Behold my beautiful colour swatch! If you look closely you will see that this is two colour swatches, with some slightly different colours in each.
I can’t say that I am very good at making ‘proper’ swatches. Indeed I think this is the first time I have done this since going to art school.
l was spurred on to paint this chart while watching one of Teoh Yi Chie (aka Parka) Parka blog’s videos where he demonstrated that one of the uses of a colour swatch was to work out if two ‘similar’ colours were worth keeping in your palatte.
Given my inability to stop adding new colours to my palette I thought a bit of testing might be in order.
In this case Cobalt Light Turquoise (3rd from the top right) and Cobalt Turquoise Green (4th from the bottom left), looked similar in the tube but gave different results when mixing. In contrast Burnt Umber (2nd from the left on the top row) and Quinacridone Burnt Orange (2nd down on the left hand side), mixed almost identical colours, the burnt umber being less intense.
Painting this took ages, really. Keeping the colours in the correct order nearly drove me crazy, however I found the result was worth it. The downside is having finished the book I painted it in I now have to resort to checking a photo in my smart phone gallery if I want to refer to it.
If I remember correctly Parka shows, in the video, a number of swatches he has created over his years of reviewing all sorts of art materials. If you aren’t familiar with his reviews and video channel I can highly recommend them. You can find his website here, including all the relevant links.
More sketching today. I was pretty pleased with my first sketch of a young woman with red hair rocking a 1960’s vibe.
For those of you who were asking about my sketching kit, you can see it in this second photo.
Cafe sketches and sketch kit.
What used to be Cafe Wednesday has, with a slight drifting of routines, now become Cafe Friday. At present I am carrying a small booklet made from an A3 page of Fabriano watercolour paper, which I stitch together and fold into an old bank bookholder (those were the days!). In the holder I also carry some home made paint dot cards and the obligatory coffee loyalty card.
I made two sketches today to fill up this current booklet, which also includes several pages from my recent trip to Taiwan (more of that later).
A Strawberry Lamington at the Palace Museum in Taipei.
Sketching and drinking coffee at Fu Coffee in Taipei.
Drinking iced coffee and scoffing marscapone and raisin icecream at The Fourth Credit Corporation in Taichung (a very hip repurposed bank building).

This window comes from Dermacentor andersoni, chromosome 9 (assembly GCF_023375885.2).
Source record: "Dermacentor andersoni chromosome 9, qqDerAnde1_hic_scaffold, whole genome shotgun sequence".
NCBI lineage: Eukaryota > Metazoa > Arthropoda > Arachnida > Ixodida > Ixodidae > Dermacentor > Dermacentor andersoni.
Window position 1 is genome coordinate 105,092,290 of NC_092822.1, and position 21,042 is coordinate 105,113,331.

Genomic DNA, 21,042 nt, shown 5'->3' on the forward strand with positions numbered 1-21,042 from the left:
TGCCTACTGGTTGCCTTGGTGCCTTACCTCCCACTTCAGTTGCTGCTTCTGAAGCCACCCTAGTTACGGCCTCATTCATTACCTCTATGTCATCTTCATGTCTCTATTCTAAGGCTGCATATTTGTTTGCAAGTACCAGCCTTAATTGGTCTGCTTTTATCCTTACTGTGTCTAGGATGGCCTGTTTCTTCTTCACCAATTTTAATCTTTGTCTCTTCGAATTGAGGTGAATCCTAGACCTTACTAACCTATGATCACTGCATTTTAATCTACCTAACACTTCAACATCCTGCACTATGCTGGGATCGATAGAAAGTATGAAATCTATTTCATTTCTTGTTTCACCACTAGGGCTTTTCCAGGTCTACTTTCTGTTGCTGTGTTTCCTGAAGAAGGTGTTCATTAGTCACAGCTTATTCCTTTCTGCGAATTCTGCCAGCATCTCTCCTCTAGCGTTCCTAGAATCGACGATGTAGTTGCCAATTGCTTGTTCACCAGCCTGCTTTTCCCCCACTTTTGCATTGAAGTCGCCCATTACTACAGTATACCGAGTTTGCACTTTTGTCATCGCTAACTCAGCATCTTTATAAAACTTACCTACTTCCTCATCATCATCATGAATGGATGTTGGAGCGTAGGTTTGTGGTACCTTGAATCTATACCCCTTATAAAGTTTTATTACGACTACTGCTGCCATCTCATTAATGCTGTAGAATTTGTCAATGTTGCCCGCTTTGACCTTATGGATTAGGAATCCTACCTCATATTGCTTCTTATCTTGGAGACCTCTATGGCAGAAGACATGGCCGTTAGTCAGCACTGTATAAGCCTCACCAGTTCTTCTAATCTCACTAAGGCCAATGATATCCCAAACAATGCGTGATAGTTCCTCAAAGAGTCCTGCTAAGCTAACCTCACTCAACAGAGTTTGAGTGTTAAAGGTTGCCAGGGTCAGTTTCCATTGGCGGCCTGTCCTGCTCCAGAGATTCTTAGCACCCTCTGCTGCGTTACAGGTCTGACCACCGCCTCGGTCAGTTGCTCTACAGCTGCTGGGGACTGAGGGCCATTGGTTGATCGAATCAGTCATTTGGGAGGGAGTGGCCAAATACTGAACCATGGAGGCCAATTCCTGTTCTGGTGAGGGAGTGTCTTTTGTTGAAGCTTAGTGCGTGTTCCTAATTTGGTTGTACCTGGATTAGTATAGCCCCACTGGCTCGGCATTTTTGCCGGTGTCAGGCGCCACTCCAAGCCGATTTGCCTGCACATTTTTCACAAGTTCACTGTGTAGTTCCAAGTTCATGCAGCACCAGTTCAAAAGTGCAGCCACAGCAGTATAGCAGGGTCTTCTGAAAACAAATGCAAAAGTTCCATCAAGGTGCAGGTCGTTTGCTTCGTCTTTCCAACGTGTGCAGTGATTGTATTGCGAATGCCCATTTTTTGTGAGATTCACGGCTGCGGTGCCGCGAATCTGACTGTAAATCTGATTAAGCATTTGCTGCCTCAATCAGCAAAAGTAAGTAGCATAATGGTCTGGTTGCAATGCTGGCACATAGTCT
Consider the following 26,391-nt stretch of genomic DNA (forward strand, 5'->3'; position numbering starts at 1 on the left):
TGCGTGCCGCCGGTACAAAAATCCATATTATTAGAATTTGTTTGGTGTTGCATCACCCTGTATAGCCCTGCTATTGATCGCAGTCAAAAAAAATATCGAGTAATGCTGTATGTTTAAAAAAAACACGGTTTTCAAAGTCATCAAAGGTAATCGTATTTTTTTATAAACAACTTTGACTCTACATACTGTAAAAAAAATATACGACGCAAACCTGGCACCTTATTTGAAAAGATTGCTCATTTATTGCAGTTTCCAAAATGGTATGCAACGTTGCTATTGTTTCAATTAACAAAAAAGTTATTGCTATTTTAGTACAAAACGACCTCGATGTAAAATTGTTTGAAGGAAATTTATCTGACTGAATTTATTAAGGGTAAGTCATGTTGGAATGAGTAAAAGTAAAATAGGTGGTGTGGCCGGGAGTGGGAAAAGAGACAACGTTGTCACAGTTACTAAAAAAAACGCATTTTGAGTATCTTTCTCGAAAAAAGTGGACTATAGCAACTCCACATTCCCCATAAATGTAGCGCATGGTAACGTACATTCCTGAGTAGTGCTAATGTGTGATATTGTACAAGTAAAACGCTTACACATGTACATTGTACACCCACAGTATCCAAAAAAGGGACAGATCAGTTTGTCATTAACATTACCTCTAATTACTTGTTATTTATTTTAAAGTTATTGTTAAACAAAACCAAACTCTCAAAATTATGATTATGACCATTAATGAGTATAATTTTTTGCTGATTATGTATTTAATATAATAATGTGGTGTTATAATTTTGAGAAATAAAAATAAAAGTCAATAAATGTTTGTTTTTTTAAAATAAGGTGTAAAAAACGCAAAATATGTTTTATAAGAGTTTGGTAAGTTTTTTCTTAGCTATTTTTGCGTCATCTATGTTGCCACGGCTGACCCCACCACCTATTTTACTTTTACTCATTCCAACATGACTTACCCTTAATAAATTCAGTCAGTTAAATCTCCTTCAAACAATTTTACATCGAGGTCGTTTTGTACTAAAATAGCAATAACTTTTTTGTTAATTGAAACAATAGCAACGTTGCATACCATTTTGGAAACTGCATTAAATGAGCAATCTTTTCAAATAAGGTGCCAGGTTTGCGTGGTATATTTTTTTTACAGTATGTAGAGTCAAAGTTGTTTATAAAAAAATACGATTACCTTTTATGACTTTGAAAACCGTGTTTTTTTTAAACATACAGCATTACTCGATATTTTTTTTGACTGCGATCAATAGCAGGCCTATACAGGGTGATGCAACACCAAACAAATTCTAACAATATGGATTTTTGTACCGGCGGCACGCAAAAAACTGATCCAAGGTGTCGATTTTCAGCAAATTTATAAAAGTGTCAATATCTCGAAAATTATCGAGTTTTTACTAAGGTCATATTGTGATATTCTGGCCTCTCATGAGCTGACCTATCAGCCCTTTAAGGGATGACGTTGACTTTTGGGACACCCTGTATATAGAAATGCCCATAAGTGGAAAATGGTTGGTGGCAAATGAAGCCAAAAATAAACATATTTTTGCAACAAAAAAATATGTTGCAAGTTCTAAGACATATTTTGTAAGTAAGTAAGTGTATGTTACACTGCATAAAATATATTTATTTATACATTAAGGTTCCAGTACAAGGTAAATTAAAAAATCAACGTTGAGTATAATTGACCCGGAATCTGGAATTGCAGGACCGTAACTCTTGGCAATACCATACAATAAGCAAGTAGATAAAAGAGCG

In September I had a two week run at the Canberra Contemporary Art Space in Manuka, showing work that had developed from my residency in Tokyo two years ago. In between visitors (good numbers of people walking in from the street), I managed several sketches from behind the desk.
The view from the desk, including the gallery on the right and the view out the door on the left.
A more detailed view of what I could see out the doors of the gallery.
The spring blossom across the road attracted many passing photographs.
I had quite some trouble sketching this morning as everyone I started to sketch got up and left. The foreground figure is a composite of several people. Thankfully the guy in the background hung around for two cups of coffee.
Here’s the next installment of un-posted drafts.
We visited the National Museum of Australia to sketch over the weekend (quite a few months of weekends back!). The building is certainly quirky and in many ways fails to fully deliver the concepts which lead it’s design. (I note that there has been a recent announcement that the rivetting stretch of concrete outside the museum will be removed and turned into a garden of Australian plants. Three cheers for common sense).
The Garden of Australian Dreams is a symbolic landscape of largely sculptural forms within a body of water, a little grass and a few trees. Encircled by the Museum, it provides an opportunity for visitors to stop and relax as they contemplate this symbolic representation of ‘place’ and ‘home’.
The garden reflects our nation in ways that I am not completely sure were intended, but seem quite accurate in an ironic sense. All the ‘relaxing’ bits of the garden are around the edge, rather like our population which is concentrated on Australia’s coastal fringe.
The centre of the garden represents central Australia and the expanse of painted concrete is certainly a blisteringly hot location on any summer day. I also find it scarily reminiscent of the asphalted playgrounds of my childhood. Although what the wooden paling backyard fence is doing there eludes me. And the screaming? I hadn’t realised before now that this area is where all the children are taken to run off all their excess energy.
This is the first in a short series that comes from tidying up my blog. I have found several draft posts that never made the light of day. So here they come.
Following on from the class with Stephanie Bowers, an architectural illustrator and urban sketcher, on getting a handle on perspective, I thought I’d better get some practice in. These are some of the sketches I’ve done over the past few days.
Thank heavens for narrow alleys
While they are not necessarily the most exciting of locations, our local shopping precinct has enough lanes and intersections to make finding a subject easy.
The bus stop provided convenient seating, as well as subject matter
Stephanie also taught us watercolour techniques, to add to our perspective drawings. I love the opportunity to pick up tips from other artists, such as a good way of getting an even darker grey by mixing Ultramarine Blue and Burnt Sienna, with the tiniest touch of Alizarin Crimson. Stephanie also demonstrated using square brushes, something I haven’t done before with watercolour.